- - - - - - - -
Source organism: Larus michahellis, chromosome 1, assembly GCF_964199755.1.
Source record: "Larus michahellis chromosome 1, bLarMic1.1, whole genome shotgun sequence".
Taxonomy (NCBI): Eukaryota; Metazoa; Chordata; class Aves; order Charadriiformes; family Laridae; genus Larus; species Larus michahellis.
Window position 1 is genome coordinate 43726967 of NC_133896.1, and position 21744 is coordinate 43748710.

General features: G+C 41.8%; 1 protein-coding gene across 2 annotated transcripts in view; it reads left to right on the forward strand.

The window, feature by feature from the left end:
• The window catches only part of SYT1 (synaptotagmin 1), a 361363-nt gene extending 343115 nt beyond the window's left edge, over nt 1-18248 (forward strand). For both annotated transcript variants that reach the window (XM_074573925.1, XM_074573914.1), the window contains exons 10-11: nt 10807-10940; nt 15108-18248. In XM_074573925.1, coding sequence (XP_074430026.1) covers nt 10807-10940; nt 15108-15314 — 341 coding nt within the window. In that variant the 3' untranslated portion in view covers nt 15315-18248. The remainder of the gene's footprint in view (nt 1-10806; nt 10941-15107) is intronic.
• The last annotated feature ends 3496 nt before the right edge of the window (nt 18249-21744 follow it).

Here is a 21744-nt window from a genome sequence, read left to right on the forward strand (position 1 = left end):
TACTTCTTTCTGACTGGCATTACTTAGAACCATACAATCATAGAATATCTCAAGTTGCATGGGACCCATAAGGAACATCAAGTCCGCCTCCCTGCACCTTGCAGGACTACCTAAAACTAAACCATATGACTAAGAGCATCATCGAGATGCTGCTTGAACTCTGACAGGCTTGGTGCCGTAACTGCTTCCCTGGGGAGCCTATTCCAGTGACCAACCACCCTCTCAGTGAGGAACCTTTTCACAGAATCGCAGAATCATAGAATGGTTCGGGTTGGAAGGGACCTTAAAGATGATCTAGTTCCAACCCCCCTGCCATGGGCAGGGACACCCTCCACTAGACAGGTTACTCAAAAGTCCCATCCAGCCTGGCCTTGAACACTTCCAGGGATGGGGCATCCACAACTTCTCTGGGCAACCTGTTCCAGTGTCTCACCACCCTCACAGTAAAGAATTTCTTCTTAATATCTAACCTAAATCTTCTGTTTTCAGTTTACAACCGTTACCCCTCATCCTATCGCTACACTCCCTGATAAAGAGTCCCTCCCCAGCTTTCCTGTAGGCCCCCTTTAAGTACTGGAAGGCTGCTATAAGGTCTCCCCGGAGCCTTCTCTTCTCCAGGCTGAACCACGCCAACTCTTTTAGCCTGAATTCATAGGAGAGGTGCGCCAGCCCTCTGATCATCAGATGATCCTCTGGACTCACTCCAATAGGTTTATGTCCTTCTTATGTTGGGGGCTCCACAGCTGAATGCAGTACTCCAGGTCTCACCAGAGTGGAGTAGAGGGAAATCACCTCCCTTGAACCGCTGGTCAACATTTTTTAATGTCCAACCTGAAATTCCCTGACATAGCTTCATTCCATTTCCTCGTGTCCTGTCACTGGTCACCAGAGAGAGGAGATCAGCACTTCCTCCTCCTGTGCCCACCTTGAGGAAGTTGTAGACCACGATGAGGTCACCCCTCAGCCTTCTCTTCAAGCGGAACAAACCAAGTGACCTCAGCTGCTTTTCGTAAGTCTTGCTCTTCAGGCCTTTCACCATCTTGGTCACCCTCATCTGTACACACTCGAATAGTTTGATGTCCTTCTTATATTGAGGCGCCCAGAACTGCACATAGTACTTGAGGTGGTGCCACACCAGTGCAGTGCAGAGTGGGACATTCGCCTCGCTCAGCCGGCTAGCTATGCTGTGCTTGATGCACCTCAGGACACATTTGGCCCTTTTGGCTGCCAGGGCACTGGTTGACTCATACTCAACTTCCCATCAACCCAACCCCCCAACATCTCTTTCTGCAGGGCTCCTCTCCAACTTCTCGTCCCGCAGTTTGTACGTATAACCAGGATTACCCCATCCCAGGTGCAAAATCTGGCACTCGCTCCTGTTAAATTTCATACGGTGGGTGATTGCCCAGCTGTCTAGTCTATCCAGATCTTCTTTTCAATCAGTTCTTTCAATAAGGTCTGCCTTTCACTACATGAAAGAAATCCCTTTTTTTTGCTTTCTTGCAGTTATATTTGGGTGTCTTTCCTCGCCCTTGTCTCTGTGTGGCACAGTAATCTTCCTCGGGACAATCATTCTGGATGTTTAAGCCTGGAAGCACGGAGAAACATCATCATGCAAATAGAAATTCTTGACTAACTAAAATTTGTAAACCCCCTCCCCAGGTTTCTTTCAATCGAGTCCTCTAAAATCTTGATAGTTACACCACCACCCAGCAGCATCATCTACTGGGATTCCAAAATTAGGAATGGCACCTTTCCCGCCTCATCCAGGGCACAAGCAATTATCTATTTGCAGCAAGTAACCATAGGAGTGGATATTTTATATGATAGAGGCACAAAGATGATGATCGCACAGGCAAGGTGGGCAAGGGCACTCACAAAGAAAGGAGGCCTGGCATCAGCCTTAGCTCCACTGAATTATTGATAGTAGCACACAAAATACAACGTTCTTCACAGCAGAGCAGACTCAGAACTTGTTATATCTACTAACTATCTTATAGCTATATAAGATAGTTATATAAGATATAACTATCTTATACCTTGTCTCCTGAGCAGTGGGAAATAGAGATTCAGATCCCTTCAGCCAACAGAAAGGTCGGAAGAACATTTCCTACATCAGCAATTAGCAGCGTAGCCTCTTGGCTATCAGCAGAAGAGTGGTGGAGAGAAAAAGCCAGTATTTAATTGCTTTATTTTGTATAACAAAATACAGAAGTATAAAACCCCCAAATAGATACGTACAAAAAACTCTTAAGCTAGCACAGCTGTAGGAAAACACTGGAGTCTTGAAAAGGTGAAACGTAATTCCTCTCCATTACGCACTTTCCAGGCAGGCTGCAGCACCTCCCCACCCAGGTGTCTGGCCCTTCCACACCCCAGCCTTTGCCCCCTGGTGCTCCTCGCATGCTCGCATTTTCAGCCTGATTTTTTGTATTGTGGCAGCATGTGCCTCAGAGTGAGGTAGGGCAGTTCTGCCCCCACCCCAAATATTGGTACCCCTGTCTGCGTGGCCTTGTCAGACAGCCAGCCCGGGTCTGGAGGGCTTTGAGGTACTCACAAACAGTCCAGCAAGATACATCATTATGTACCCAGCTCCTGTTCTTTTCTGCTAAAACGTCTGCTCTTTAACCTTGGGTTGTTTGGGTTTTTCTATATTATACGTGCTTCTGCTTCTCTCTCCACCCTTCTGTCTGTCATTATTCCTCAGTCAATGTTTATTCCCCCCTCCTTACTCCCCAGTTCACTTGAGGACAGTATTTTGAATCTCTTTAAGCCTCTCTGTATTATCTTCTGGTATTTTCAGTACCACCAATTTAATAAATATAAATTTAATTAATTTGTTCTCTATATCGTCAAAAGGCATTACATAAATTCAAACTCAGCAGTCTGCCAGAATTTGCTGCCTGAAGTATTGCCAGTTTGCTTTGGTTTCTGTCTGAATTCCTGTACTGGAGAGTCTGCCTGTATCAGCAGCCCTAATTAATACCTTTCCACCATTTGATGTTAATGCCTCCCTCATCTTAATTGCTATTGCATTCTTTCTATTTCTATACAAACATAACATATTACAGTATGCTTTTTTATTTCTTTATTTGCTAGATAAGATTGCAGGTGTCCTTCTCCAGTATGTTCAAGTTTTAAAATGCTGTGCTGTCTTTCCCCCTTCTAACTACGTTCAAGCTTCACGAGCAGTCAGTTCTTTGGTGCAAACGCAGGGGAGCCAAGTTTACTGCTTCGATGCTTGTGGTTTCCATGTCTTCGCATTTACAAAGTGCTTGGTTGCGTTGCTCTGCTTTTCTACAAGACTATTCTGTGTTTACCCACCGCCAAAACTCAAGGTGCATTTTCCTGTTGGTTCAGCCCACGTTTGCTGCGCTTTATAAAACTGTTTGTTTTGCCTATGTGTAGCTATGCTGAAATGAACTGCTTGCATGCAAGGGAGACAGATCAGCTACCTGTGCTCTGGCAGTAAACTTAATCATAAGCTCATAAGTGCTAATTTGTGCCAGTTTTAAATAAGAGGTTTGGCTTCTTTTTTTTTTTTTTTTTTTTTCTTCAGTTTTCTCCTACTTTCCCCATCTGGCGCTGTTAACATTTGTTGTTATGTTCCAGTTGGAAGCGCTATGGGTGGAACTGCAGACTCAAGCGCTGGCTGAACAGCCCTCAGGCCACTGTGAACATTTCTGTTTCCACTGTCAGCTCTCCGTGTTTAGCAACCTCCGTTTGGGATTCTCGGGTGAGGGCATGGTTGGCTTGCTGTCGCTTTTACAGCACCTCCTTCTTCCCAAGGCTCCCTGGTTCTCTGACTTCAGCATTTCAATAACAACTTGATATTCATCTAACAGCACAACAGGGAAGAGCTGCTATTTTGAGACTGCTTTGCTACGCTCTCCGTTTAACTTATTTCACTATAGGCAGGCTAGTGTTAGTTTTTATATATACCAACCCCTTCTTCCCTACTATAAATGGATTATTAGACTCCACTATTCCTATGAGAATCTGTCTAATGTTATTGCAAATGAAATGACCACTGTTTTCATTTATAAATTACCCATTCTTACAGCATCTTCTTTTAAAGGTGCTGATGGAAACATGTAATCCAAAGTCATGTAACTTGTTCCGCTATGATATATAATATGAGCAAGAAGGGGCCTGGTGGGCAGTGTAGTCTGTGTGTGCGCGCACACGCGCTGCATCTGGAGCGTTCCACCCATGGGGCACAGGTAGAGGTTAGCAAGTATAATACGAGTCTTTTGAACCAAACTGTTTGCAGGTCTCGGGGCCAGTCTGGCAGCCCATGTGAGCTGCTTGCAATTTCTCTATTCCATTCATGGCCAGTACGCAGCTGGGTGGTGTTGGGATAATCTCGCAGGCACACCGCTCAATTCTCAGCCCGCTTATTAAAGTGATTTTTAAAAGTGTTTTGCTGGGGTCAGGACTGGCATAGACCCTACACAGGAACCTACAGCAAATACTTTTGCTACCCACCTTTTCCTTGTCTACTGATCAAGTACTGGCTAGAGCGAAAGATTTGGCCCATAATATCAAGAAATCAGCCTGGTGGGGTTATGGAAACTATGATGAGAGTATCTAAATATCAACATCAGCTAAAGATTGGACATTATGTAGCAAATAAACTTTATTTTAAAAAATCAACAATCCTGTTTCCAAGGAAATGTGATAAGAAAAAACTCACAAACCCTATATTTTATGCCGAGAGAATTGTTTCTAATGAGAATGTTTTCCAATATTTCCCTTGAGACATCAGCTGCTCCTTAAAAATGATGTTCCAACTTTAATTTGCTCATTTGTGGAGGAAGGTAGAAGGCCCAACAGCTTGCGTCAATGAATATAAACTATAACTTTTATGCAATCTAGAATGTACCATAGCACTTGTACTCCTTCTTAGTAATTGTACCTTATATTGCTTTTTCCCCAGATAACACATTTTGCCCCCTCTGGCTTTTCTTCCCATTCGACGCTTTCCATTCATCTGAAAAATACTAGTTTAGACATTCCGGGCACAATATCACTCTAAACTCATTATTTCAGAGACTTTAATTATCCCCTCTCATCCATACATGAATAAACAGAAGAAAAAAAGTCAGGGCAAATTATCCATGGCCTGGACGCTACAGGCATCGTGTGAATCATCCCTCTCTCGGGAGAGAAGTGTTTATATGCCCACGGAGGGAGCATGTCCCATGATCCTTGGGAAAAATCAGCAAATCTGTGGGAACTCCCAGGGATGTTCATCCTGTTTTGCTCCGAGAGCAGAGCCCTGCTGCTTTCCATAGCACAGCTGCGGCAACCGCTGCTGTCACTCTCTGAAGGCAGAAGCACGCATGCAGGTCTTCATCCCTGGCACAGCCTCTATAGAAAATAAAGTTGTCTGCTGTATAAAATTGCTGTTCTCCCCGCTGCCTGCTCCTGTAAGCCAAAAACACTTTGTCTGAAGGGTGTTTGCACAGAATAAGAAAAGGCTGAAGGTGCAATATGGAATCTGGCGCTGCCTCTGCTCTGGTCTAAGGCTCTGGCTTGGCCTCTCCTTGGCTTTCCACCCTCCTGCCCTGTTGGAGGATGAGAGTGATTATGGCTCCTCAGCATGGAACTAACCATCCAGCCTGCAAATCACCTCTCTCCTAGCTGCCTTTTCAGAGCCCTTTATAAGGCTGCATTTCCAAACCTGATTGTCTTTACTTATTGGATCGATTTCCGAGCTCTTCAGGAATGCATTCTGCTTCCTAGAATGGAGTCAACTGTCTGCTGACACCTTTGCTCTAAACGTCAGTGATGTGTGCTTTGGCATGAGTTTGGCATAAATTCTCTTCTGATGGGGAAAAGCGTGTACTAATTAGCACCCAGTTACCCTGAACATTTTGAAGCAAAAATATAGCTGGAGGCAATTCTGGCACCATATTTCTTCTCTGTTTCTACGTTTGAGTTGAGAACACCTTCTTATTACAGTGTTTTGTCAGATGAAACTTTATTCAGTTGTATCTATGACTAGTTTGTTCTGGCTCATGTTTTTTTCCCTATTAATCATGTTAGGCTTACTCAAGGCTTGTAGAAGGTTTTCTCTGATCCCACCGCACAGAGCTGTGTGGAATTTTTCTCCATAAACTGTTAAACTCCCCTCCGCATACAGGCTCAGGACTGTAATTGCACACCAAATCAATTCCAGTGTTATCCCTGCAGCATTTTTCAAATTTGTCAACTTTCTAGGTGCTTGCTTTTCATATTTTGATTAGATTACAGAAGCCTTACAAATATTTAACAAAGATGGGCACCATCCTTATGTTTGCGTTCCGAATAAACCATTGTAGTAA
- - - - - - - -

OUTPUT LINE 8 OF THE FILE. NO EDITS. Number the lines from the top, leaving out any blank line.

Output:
• The last annotated feature ends 3496 nt before the right edge of the window (nt 18249-21744 follow it).